Monday, December 8, 2008
Writing and Illustrating - Not for the Faint-of-Heart
My objective for choosing to write for children is to instill a love for reading and writing and to make a difference in children’s lives. During my search for quality content I came across this article by Alan Jordan.
Below is a summary of four major lessons Alan Jordan has learned.
(photo courtesy of Flickr)
Lessons Learned Number 1 to 4 - Writing and Publishing an Interactive Book & CD For Children
Be warned: Writing, illustrating and recording a children's picture book and audio-book CD is not for the faint-of-heart. One 850-word book took me over three years to go from concept-to-completion. To put that into perspective, I have written six 50,000+ word books that were targeted to business people. These took an average of six months. Here, in a summary fashion, are four of major lessons that I have learned. Future articles will provide additional insights. To illustrate these lessons, let's focus on a suggested sentence for a non-existent book: "Billy struggled to climb on top of the red fire truck."
1. Use as few words as possible - Would "Billy climbed up the fire truck," be better? It might or might not. It's definitely shorter, and gives the artist more freedom. On the other hand you might be eliminating some crucial concepts. Read on.
2. Understand that every word you write has the potential to restrict the artist. As an example, "climbed," means that the artist must show Billy going upward, ascending, using his hands and feet. This might make sense if it is important for Billy to climb up the truck, but what if the artist could add humor by having Billy swing on a vine to reach the top of the fire truck. Either way, Billy could struggle to reach the top of the fire truck, but, is struggling important? If it's not, imagine the fun that Billy could have jumping onto the top of the dire truck from a tree.
You may not see Billy jumping onto the fire truck in your mind's eye, but an artist might--if you don't restrict him or her with your words. Perhaps it will help to compare writing a children's book to writing a play. In the children's book, your words give you veto power over the artist. In a play the stage directions you provide give you veto power over the Stage Director and actors. I once wrote a play where the main characters were a man with two alter egos. Imagine my surprise when an avant-garde production of the play cast the alter egos of the man as female. It worked, and it was a valid interpretation because I did not specify that the alter egos had to be male.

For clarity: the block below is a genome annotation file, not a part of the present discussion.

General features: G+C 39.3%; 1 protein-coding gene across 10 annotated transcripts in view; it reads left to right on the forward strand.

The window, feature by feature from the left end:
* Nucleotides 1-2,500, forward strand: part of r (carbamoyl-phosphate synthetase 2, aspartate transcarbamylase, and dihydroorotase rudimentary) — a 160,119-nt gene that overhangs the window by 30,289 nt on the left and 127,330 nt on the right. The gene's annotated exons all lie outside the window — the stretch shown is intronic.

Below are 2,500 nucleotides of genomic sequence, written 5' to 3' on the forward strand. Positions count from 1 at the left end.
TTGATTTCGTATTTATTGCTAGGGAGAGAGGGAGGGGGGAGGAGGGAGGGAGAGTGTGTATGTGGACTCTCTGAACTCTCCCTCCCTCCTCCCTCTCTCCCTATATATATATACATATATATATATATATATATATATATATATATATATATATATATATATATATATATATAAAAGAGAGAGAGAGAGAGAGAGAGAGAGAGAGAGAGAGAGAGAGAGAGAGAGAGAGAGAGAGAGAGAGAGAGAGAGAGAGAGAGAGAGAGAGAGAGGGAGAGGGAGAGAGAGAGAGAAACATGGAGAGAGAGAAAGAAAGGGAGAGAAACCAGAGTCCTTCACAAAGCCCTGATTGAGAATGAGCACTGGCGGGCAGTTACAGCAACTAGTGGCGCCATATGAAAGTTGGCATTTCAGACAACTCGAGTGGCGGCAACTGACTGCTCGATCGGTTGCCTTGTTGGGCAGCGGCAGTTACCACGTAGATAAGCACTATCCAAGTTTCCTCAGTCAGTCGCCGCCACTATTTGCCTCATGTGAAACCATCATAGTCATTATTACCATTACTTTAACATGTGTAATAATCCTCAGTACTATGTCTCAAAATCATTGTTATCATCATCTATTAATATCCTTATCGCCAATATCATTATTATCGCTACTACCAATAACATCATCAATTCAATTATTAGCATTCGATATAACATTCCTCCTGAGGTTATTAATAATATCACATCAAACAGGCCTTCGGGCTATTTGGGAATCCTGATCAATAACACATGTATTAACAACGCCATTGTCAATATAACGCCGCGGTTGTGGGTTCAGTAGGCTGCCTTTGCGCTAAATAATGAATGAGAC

3. Consider children equals when you're writing. Talking down to children, explaining what's happening to them is silly. They know what's happening. Also, don't be afraid to use a few challenging words. Children will figure them out, or look them up. Want proof? Read the Harry Potter books. Children understand them.
4. Read the story to several children as you write it. Be open to unexpressed criticism. Do not expect praise. You won't get it. Watch, instead, for involvement with the characters. Listen for excitement as they talk about your plots. If you don't find these things, you've failed. Go back to the drawing board.
Writing for children doesn't pay much, unless you happen to have a blockbuster best seller, but it’s fun. Mix a children's book in with your other writing. If you do your job right, you're liable to make a difference in the lives of many children. That's a big deal because today's children are the people who will influence tomorrow's world.
Alan Jordan's latest children's books are featured on a web site designed to foster creativity in children and adults. http://www.LetsBeCreative.org Visit the site and become a member (free) then you can download the latest version of The Monster on Top of the Bed as a streaming video. A free download for an iPod is also available.
Article Source: http://EzineArticles.com/?expert=Alan_H._Jordan
Write it down,